Apple could scrap popular iPhone product after less than a year

Apple rarely makes a misstep – or admits to one – when it comes to the iPhone, its most popular product by far. Now that we are up to the iPhone 15, the American smartphone is one of the most mature and well-rounded tech products in the world, with millions of loyal customers. But according to a new rumour, Apple could be about to scrap an iPhone accessory that has been around for less than a year.

According to Apple leaker Kosutami on X, Apple is set to stop production of its FineWoven line, the leather-free alternative range of iPhone cases and accessories the company introduced in September 2023 with the launch of the iPhone 15. Apple decided to stop making leather-based good entirely for environmental reasons, and also sold FineWoven Apple Watch straps as leather replacements. At the time, Apple described FineWoven as “an elegant and durable twill made from 68 percent post-consumer recycled content. FineWoven offers a subtle luster and a soft, suedelike feel.”

But tech reviewers and consumers alike have expressed criticism of the new material, which scratches easily against hard surfaces or under fingernails, and often appears very worn and battered after not much use. For what it’s worth, has been using an iPhone 15 Pro Max with a FineWoven case for several months and we don’t find the wear and tear too bad, but we are quite careful with our tech. Others have reported stains, damage, and discolouration of FineWoven cases.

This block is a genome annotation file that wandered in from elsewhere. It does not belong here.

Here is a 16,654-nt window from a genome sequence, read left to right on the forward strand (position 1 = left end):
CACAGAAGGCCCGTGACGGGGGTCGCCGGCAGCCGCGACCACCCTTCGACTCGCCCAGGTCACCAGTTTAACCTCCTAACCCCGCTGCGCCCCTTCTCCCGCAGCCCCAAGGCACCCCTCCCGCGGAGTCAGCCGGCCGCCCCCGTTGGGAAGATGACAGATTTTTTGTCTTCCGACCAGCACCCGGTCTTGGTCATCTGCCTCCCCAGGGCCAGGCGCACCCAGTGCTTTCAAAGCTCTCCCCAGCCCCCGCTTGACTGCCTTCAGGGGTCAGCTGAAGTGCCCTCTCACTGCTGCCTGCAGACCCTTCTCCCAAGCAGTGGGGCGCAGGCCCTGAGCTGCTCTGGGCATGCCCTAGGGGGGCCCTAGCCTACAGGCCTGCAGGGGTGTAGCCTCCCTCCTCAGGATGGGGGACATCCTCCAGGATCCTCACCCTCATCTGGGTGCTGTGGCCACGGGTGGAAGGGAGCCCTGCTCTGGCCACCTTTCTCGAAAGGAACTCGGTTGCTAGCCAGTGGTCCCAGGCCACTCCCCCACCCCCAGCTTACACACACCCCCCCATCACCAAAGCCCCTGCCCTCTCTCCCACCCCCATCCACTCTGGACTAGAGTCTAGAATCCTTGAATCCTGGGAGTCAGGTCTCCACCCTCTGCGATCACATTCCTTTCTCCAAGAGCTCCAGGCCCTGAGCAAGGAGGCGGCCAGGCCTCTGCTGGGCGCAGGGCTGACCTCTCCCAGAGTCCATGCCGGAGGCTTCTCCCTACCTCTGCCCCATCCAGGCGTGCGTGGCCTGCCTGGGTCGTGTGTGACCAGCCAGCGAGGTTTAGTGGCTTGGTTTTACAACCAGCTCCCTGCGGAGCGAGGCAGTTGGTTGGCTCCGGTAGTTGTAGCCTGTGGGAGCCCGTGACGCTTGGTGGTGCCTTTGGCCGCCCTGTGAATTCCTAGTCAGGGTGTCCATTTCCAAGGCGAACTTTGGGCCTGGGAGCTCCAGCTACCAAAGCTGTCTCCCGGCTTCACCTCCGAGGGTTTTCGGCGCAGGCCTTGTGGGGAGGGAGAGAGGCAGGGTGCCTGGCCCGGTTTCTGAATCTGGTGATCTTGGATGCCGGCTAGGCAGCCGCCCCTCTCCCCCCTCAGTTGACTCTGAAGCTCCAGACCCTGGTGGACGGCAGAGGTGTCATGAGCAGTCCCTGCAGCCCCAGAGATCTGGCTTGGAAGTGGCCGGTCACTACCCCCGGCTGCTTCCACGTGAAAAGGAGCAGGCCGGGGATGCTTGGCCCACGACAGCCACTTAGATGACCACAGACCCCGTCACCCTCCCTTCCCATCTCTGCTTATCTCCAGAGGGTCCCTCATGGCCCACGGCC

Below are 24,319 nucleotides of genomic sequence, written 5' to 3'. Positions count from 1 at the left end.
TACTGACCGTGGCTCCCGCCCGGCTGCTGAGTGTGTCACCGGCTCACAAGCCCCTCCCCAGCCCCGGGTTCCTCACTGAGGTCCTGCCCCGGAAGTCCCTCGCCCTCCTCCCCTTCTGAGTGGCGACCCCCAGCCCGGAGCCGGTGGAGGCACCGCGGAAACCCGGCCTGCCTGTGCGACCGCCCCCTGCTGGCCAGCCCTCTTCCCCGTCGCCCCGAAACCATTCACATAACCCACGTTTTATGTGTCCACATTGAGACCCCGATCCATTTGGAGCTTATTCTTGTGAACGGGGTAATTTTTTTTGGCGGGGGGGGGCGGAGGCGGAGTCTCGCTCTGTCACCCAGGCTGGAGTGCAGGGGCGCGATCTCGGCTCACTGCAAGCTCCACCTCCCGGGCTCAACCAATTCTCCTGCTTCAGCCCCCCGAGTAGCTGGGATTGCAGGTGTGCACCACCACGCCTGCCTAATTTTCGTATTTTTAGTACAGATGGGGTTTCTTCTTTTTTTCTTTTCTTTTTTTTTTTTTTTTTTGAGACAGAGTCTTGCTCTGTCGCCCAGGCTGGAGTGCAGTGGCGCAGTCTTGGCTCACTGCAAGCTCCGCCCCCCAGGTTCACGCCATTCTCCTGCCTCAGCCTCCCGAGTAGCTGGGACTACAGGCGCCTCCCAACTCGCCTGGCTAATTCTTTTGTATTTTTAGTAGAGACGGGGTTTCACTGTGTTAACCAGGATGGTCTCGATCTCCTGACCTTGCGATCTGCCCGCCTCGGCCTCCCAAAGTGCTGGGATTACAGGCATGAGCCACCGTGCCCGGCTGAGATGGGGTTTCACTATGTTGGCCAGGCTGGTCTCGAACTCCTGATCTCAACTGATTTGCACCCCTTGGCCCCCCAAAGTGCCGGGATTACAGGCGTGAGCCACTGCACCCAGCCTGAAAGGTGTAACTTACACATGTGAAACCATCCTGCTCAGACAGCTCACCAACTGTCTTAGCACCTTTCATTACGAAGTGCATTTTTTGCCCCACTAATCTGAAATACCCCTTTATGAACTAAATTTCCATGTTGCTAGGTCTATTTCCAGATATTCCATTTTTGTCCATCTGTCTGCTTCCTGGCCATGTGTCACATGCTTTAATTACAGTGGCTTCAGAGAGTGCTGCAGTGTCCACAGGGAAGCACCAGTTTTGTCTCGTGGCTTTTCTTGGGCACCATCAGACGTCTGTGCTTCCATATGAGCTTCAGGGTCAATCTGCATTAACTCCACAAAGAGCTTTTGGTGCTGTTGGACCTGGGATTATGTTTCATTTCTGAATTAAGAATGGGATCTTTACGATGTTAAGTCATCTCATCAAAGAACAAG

Of course, phone cases are designed to protect the phone from damage, which is what these cases have still done well. But if the rumour is correct, Apple might have endured enough criticism to change tact and either update how FineWoven is made – it would be a rare admission of fault for Apple to scrap the line and brand name entirely.

FineWoven cases replaced Apple’s expensive (£59) but popular leather cases, which showed the wear and tear expected of leather but tended to develop an attractive patina over months and years. It’s been generally said that the FineWoven cases look tatty and dirty after mere days, though experience varies from person to person.

Rival Android manufacturers often cover the backs of their premium handsets with vegan leather, an animal-free alternative to leather that looks and feels like the real deal. There’s no indication if Apple would go down that route with its accessories but it might have made more sense than the company inventing a whole new material. It’s incredibly unlikely that we’ll see Apple revert back to real leather though, particularly given the firm says it’s committed to bringing its carbon emissions to net zero by 2030.

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